No, I dint get any error using binary. Actually I used it since I saw it listed in recordSet.ColumnType.
But I realize that the recordSet.ColumnType list is not limited to SQLite

Here is some info on the SQLite datatype:
They call the whole casting thing ‘Type Affinity’. So whatever you throw at it, you don’t have to worry about it because it stores it internally in it’s own simple way. :slight_smile:

Thanks for the reference. I had indeed looked at but somehow I had missed the particular topic.
Now, if you dont mind, I have another question that I think is only related to aesthetics:

adding the new column, it is, of course, positioned after the last column (…, ID integer NOT NULL PRIMARY KEY, clm4 binary)"

and when a new user creates the new database, the code now is as follow:
myDataBase.SQLExecute "create table mData (nameID varchar, clm0 varchar, clm1 varchar, clm2 varchar, " + _
“clm3 varchar, ID integer NOT NULL PRIMARY KEY, clm4 binary)”

I’d have liked to have something like: (… clm3 varchar, clm4 binary, ID integer NOT NULL PRIMARY KEY)"
So, is it only a matter of aesthetics, and so to be left as it is? Or is there anything I should do?

I follow this conversation and I have a question…

If you have to read previous data base files (without this newly added column):

how do you deal with the two formats ?

I have myself to add two columns to an existing data base [SQLIte] and will have to make something to read previously created db files. On the original design, I already think at that and placed a “file version” column (set to 1).

Then you need to rename the old table, create a new table and copy the data back.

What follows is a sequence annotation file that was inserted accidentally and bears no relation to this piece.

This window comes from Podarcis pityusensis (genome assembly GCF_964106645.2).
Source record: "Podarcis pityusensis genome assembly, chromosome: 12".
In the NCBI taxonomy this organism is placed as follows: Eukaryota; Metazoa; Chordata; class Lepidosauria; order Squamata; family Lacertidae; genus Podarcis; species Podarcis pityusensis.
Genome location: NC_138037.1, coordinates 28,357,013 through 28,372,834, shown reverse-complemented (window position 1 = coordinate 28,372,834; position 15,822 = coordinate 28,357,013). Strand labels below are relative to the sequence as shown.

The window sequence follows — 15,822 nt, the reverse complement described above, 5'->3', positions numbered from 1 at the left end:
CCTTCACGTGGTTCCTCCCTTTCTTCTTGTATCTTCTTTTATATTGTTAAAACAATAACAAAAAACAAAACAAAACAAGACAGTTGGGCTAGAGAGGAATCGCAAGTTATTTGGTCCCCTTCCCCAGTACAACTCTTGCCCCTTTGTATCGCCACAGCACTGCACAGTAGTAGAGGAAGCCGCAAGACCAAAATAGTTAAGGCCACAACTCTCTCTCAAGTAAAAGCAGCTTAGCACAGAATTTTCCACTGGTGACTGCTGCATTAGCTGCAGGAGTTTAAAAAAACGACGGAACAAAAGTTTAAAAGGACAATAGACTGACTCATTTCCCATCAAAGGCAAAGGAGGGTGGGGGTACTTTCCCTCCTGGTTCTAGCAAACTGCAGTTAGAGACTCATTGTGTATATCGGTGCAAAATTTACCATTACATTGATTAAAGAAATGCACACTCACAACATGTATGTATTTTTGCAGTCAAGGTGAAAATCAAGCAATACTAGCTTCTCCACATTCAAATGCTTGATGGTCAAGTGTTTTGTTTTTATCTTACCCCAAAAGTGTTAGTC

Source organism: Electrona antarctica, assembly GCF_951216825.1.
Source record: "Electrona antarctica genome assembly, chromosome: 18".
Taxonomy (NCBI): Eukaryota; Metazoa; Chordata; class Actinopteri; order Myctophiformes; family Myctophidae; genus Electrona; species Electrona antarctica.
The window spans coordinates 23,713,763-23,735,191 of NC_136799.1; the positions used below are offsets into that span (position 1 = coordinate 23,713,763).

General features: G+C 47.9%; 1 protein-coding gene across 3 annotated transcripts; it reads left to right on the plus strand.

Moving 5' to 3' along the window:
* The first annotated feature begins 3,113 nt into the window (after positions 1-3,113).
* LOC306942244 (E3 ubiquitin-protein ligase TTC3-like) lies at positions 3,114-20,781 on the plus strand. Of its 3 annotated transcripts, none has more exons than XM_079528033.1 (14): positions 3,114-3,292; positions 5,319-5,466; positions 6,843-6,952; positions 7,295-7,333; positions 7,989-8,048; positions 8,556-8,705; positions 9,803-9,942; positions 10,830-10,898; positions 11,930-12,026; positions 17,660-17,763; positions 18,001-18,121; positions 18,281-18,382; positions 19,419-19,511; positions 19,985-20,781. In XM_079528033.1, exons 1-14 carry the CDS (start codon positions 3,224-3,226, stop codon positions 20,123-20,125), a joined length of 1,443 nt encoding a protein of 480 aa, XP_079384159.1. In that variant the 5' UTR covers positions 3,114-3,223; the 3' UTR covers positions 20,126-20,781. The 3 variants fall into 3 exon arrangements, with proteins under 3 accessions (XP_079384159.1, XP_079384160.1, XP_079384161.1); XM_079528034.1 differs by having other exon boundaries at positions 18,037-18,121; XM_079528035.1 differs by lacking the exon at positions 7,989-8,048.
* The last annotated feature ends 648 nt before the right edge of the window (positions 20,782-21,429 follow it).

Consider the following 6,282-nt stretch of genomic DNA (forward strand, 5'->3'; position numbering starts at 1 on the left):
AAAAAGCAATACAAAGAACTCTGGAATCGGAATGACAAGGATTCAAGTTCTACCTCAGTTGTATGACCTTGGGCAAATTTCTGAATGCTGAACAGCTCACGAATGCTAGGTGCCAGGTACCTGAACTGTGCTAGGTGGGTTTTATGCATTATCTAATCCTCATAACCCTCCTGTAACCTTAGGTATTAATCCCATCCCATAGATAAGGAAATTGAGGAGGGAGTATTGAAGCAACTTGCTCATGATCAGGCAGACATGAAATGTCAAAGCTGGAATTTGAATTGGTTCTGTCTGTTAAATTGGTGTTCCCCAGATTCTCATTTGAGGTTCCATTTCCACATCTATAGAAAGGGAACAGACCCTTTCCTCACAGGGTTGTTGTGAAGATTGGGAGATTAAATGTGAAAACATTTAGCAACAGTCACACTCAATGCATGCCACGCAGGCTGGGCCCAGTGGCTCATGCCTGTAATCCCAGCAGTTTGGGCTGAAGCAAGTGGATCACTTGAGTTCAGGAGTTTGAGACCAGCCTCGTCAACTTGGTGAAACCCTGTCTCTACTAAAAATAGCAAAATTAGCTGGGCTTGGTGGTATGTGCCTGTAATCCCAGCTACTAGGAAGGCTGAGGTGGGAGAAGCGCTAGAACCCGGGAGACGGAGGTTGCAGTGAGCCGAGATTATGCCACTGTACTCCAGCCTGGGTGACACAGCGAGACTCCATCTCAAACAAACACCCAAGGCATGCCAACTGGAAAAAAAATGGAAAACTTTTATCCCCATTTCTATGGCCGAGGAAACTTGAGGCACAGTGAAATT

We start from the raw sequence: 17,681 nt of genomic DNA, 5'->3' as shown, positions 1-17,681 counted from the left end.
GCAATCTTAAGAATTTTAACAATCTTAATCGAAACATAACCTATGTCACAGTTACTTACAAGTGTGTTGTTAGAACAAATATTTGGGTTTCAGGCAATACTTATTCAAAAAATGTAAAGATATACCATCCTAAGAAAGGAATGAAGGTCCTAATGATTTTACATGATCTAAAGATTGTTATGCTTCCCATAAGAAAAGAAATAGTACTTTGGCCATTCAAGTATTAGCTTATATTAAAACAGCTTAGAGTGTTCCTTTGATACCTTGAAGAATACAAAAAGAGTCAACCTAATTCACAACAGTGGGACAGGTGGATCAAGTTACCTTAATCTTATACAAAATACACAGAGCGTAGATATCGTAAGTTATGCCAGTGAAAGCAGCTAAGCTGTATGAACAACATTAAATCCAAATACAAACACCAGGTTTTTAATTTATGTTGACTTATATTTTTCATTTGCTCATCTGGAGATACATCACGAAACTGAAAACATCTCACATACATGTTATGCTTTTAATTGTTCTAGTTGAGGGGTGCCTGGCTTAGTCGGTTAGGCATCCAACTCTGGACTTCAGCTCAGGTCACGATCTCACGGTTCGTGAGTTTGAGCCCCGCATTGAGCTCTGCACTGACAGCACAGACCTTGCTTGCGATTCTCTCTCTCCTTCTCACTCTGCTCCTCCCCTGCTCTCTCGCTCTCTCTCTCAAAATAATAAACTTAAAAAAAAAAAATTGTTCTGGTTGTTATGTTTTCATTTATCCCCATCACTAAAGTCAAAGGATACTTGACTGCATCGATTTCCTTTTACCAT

Here are the steps:

@Emile Schwarz

I found this in my snippets. Maybe it helps

A function to test if the column exists:

function dbColumnExists(dbase, tbl, col) local sql = "select * from "..tbl.." limit 1;" local stmt = dbase:prepare(sql) local tb = stmt:get_names() local found = false for v = 1, stmt:columns() do print(tb[v]); if tb[v] == col then found = true; print("FOUND "..tb[v]); end end return found end
and then add a column if not:

  if not dbColumnExists( db, "tableName", "columnName") then

                local sql = "alter table tableName add column columnName columnType"

[quote=236782:@Marco Hof]Then you need to rename the old table, create a new table and copy the data back.

Here are the steps:[/quote]
you also can edit directly the sqlmaster table - it’s easier IMHO.

BEGIN; --start a transaction; this ensures that your changes won’t be written until you COMMIT
.schema --this will show you your current schema
PRAGMA writable_schema=1; --this enables you to edit the schema
SELECT * FROM sqlite_master; --show the raw data SQLite saves related to your schema
UPDATE sqlite_master SET SQL=REPLACE(SQL, ‘county’, ‘county_id’) WHERE name=‘people’; --simple string replace
.schema --verify CREATE TABLE is correct
UPDATE sqlite_master SET SQL=‘CREATE INDEX people_county_id_index on people(county_id)’ WHERE name=‘people_county_index’; --update index SQL
UPDATE sqlite_master SET name=‘people_county_id_index’ WHERE name=‘people_county_index’; --update index name
.schema --verify index is correct
SELECT * FROM sqlite_master; --double-check all raw data once more
PRAGMA writable_schema=0; --disable editing the schema
COMMIT; --save the changes to the database


Thanks all.

Nota: each year, I’ve make a backup of the DB, remove one year (the last one) in the current file and rename it (to the new - current - year).

don’t know what’s in your db but I have a 200000 records table in sqlite with no speed problem at all
(all the sells that are made in my office since 1991 …)
I dont like to archive records, it’s always more difficult to find something after !